Textile Work:

Margaret designs, cuts, sews, or knits all the piece herself, yet strives to make these garments appear store-bought. She wants viewers to look twice before they realize that this clothing could not have been factory-made. Familiar garments such as denim jeans and men’s shirts require a high degree of labor and skill that most people take for granted, yet these items are essential parts of our physical, and psychological, wardrobe. She alters these forms, not to change the style or fit, but to change what they say to us about ourselves.


To create her illustrations, Margaret has most often used printmaking techniques –  transferring color from one surface to another, building the images up gradually from flat layers of color. Most recently, she has also begun painting with gouache using stencils and brushes.

Lino-Cut Printing:

For her linoleum block prints, (linocuts), she cuts the image into sheets of battleship linoleum (yes, battleship linoleum really is used on the decks of battleships), rolls ink onto the surface, and prints the image onto paper using an etching press. Images with multiple colors use multiple blocks, each printed with a separate run through the press.

Mixed Media Printing:

Her mixed media relief prints evolved from a desire to maximize color, texture and shape. These methods include a nontraditional combination of printmaking techniques. A wide variety of materials are used to create layers of color and pattern and, similar to linocut, each block is printed by rolling ink onto its surface, then the ink is transferred onto paper using a press. Anything she can ink up and run through her press becomes a likely candidate for an element in one of her prints. Some of her mixed media prints also involve other printmaking techniques, such as chine colle, collography, and monotyping. She is always looking for new things to experiment with in her printing.

Stencils and Gouache:

This technique grew out of Margaret’s mixed media printing process. She still cuts shapes, but this time she cuts them out of acetate sheets and paints through the stencils with soft, flat brushes and gouache paint (opaque watercolors). This process does not require a printmaking press to execute, so things move faster and there is more room for painterly expression!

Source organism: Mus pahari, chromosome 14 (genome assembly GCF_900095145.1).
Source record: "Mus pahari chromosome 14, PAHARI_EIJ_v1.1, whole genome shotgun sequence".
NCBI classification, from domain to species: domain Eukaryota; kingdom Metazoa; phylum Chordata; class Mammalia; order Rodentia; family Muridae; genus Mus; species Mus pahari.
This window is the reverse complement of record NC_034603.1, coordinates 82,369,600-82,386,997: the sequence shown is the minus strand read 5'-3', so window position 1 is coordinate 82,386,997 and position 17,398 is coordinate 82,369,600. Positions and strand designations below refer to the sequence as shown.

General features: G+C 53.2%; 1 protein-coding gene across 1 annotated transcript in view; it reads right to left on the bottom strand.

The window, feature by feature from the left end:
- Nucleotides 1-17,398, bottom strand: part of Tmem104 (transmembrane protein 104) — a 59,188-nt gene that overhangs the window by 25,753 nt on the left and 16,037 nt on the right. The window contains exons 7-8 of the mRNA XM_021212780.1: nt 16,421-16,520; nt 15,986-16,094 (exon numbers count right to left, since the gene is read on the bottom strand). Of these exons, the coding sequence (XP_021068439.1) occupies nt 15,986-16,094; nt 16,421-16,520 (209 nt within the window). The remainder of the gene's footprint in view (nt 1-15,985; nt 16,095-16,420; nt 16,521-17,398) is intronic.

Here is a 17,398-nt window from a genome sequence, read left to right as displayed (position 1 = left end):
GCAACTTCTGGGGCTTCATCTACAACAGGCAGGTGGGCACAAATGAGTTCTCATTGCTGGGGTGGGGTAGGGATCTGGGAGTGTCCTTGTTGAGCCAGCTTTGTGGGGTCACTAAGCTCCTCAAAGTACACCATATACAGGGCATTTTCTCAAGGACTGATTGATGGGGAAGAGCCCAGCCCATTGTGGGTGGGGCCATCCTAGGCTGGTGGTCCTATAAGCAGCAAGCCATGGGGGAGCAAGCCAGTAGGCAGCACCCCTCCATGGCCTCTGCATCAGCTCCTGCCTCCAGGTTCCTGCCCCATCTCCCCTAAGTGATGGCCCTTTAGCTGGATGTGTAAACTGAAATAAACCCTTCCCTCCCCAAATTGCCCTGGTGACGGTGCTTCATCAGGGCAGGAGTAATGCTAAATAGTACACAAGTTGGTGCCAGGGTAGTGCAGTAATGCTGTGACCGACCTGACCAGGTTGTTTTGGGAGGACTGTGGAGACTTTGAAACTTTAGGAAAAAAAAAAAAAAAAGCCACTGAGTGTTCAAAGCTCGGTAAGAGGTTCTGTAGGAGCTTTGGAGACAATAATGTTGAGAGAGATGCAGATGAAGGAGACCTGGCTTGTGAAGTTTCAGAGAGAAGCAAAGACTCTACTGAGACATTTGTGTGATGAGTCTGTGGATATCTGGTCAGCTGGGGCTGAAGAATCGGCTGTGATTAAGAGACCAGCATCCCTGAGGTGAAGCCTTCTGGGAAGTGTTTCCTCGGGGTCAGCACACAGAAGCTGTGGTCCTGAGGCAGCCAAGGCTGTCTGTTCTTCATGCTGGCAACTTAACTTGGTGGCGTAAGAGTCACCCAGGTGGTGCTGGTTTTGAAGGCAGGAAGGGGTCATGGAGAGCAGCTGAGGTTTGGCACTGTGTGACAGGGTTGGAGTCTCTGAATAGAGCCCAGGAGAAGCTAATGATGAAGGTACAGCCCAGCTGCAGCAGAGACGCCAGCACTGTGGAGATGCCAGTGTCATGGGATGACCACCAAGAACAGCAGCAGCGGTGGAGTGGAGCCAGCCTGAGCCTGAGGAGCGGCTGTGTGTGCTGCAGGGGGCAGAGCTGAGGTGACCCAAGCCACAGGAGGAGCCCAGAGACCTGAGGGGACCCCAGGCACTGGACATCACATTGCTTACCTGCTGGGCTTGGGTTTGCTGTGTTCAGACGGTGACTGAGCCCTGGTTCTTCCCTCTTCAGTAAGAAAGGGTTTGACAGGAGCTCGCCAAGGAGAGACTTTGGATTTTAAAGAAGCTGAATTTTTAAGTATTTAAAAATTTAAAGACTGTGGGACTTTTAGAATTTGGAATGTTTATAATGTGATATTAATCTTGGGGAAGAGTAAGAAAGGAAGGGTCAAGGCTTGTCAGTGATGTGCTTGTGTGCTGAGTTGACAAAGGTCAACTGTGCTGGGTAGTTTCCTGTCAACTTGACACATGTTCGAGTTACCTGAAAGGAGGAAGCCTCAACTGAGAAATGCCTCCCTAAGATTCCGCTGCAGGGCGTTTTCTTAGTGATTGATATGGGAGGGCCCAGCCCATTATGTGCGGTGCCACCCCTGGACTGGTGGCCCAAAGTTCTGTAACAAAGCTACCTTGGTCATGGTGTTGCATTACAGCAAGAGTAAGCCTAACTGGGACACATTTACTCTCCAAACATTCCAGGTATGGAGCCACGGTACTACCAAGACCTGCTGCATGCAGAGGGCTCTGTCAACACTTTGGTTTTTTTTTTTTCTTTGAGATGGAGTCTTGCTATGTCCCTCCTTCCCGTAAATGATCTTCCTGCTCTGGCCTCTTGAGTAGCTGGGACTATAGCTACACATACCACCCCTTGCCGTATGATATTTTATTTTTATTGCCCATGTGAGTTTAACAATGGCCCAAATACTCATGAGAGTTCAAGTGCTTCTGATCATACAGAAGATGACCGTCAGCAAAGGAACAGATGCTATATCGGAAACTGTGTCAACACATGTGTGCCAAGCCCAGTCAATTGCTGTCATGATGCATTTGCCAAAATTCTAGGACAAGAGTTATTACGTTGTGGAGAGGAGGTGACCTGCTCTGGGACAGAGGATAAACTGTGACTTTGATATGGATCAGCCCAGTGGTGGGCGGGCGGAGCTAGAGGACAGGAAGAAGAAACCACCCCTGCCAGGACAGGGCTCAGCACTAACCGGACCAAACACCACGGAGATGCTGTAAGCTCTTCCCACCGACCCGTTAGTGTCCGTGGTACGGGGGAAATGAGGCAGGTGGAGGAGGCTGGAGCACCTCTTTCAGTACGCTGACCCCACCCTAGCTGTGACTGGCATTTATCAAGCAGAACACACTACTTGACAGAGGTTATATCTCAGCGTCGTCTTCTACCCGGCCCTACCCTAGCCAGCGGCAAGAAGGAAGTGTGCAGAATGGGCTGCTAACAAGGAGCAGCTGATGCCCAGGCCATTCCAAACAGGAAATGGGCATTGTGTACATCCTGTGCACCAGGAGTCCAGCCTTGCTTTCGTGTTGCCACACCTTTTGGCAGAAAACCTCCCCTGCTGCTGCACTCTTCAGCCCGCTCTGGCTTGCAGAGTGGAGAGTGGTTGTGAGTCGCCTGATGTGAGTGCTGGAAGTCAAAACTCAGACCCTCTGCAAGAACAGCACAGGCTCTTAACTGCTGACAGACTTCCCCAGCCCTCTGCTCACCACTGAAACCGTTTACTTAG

Here is an example from To Be Like The Sun of how Margaret gradually built of layers of color and pattern with relief printing. Each image is a scan of a print after each successive run through her press. The final details were added with stencils.

Here are some of the Margaret has used to print with to date:

  • posterboard
  • textured decorative papers
  • textured vinyl fabrics including Naugahyde
  • textured vinyl from make-up and tote bags and belts
  • textured and tooled leather
  • floor vinyl
  • the reverse side of padded flannel fabric
  • jiffy-grip no skid fabric
  • quilted vinyl including a diaper changing table cover
  • textured wallpaper
  • paper doilies
  • plastic lace yardage, tablecloths, placemats and doilies
  • various plastic placemats
  • various shelf liner fabrics
  • corrugated cardboard
  • corrugated cardboard decorative borders
  • rick-rack
  • grosgrain ribbon
  • mesh produce bags
  • cork
  • wood veneer
  • Styrofoam
  • Astroturf
  • saran wrap
  • Elmer’s glue (dried)
  • pencil erasers
  • rubber erasers
  • plastic tubing (ends)
  • faux graining tools
  • popsicle sticks
  • sponges
  • rubber brushes
  • rubber bands
  • netting
  • metal screening
  • various hole punches
  • various scissors including pinking shears
  • stickers
  • ear plugs
  • fingerprints (her own)
Final Note on Margaret’s Illustration Techniques:

Sometimes she uses Photoshop to assemble her images. It’s easier than cutting and pasting things together like they used to do in the “olden days.”